by Cecil Owen
"My code name is Hugo Hauptzeltburger, and I am by far the greatest of all German snipers. My kill logbook has a recorded 517 Russian snipers that I have shot. I have tracked them all down one at a time. Then one shot and they are all 'Kaputt', deader than a 'Makrele' (Mackerel). In fact, I am so good and careful at my job that I am 'Unbesiegbar' (invincible). Nothing in this whole wide world can touch me."
These are the last boastful words that Hugo ever uttered. In the next second, a bullet tore through his steel helmet, and exploded in his brain. He died instantly and fell out of the fifth story window. Hugo Hauptzeltburger (we don't know his real name) was indeed one of the best German snipers of World War II. His position was so well camouflaged, he was almost invisible. But when he threw back his arms to emphasize his boast, his helmet was briefly exposed. This was all the Russian sniper needed to squeeze off a fast bullet. She had been searching for Hugo for days.
Yes, I said "she," for this is Lieutenant Lyudmila Mikhailovna Pavlichenko, the greatest female sniper that ever lived. In less than two years she had amassed an incredible score of killing 311 enemy soldiers and 36 of these were also Nazi snipers. Now, Lyudmila was only a month away from her 26th birthday when she was wounded by mortar fire. This ended her fantastic combat career. By this time she was awarded several medals and considered a heroine of the Soviet Union. Russia had two thousand women snipers in World War II, but less than 500 survived. Where did this marvelous sharpshooter come from?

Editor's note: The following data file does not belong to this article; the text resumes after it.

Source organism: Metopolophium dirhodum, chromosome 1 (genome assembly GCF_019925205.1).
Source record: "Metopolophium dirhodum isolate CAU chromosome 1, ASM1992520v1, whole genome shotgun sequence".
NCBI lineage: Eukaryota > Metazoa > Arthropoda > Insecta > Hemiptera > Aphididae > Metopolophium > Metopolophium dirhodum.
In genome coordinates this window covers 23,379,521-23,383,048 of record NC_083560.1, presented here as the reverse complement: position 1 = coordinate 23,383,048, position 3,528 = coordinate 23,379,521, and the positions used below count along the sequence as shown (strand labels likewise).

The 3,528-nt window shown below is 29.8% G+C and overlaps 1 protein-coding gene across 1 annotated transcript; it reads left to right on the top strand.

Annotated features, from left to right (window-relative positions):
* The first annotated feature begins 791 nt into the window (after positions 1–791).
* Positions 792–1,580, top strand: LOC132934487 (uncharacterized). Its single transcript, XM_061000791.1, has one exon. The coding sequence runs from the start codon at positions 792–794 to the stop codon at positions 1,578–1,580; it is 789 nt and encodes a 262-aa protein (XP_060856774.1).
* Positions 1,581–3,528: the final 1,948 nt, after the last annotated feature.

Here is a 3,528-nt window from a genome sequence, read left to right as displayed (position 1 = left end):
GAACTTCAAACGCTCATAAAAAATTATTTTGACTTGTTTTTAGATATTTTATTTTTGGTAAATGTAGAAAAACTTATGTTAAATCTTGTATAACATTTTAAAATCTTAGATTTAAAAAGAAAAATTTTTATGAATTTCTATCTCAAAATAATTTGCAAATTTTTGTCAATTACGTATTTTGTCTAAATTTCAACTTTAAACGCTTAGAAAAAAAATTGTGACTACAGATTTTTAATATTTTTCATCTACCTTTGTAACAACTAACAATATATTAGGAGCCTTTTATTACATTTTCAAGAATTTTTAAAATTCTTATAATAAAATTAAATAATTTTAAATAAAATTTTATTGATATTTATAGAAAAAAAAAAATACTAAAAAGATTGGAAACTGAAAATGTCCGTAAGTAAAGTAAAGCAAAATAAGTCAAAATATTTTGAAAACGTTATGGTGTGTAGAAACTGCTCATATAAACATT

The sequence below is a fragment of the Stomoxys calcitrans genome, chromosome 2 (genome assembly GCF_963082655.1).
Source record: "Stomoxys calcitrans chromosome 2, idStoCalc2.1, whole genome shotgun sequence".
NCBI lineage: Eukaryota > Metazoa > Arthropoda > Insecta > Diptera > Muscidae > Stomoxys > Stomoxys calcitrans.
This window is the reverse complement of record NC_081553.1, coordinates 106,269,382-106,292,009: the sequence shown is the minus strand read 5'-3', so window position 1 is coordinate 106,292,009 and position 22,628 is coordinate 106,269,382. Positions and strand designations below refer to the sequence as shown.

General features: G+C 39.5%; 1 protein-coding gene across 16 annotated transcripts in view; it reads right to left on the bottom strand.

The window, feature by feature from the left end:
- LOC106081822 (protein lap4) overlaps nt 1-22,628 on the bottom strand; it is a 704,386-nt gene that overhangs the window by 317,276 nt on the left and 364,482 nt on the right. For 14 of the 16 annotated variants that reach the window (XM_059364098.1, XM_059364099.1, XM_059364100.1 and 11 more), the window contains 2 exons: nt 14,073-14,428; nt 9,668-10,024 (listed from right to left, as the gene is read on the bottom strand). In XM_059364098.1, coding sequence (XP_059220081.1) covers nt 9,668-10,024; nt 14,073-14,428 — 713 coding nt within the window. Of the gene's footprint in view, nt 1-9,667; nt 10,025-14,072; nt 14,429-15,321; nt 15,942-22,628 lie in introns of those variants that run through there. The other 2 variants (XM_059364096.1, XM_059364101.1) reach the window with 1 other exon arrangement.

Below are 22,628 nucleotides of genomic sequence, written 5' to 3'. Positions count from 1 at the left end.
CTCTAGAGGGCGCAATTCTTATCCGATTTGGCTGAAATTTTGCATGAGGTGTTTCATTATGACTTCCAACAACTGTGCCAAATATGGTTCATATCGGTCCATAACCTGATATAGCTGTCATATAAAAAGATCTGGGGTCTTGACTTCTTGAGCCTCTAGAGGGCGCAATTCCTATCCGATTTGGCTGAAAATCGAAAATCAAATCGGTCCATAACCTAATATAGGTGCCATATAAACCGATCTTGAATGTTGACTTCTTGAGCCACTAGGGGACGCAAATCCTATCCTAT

On July 12, 1916, in the small village of Belaya Tserkov, Ukraine (this is in the northwestern part of Russia, which partly borders Poland) a pretty little baby girl named Lyudmila Mikhailovna Pavlichenko was born. At a very early age, "Mila", they called her, showed a high degree of intelligence. In school she was always a straight "A" student. When Mila was fourteen, they moved to the city of Keiv, the capital of Ukraine. Here she was able to join a rifle club. Quickly, she developed into a remarkable sharpshooter. Lyudmila was an exceptionally beautiful young girl. She was 24 years old and attending the University of Kiev, majoring in history. Suddenly, her whole life was changed very dramatically. On June 22, 1941 Hitler invaded Russia, although less than two years earlier he had promised not to. Mila, along with many of her college comrades, rushed down to join the military. She told the recruiter, "I want to join the Russian Infantry so I can carry a rifle." The recruiting officer laughed at her and said, "No way can a pretty young girl like you be allowed to use a gun. We need nurses, so you can enlist to be one." Miss Lyudmila pulled out several marksmanship certificates, stating that she was a qualified sharpshooter. "I will not become a nurse," she stated, "I will only become a sniper." So Mila, the student, became Private Pavlichenko in the 25th Infantry Division in the Army of the U.S.S.R. Union of Soviet Socialist Republics. While in boot camp, she astonished the gun instructors with her shooting abilities. Her rifle was a Mosin-nagent Russian Sniper Rifle Model 1930, with P.E 4-Power Scope. The Mosin-nagent gun is a 5-shot bolt action rifle, effective up to 600 yards. It fires a 7.62 caliber bullet at a speed of 2800 feet per second. Now, at 600 yards the bulls-eye in a big target looks very small, but Mila hit 100 bulls-eyes with 100 shots. In fact, she always hit nothing but the center of the bulls-eyes. If in a standing position, or sitting position, or prone position, it made no difference at all. So very soon, Private Lyudmila Pavlichenko became what she had wanted all along, a Russian Army Infantry sniper. Her goal was to kill as many Nazi Germans as she possibly could. She had a deep hatred towards the German Huns, because they had destroyed her peaceful life.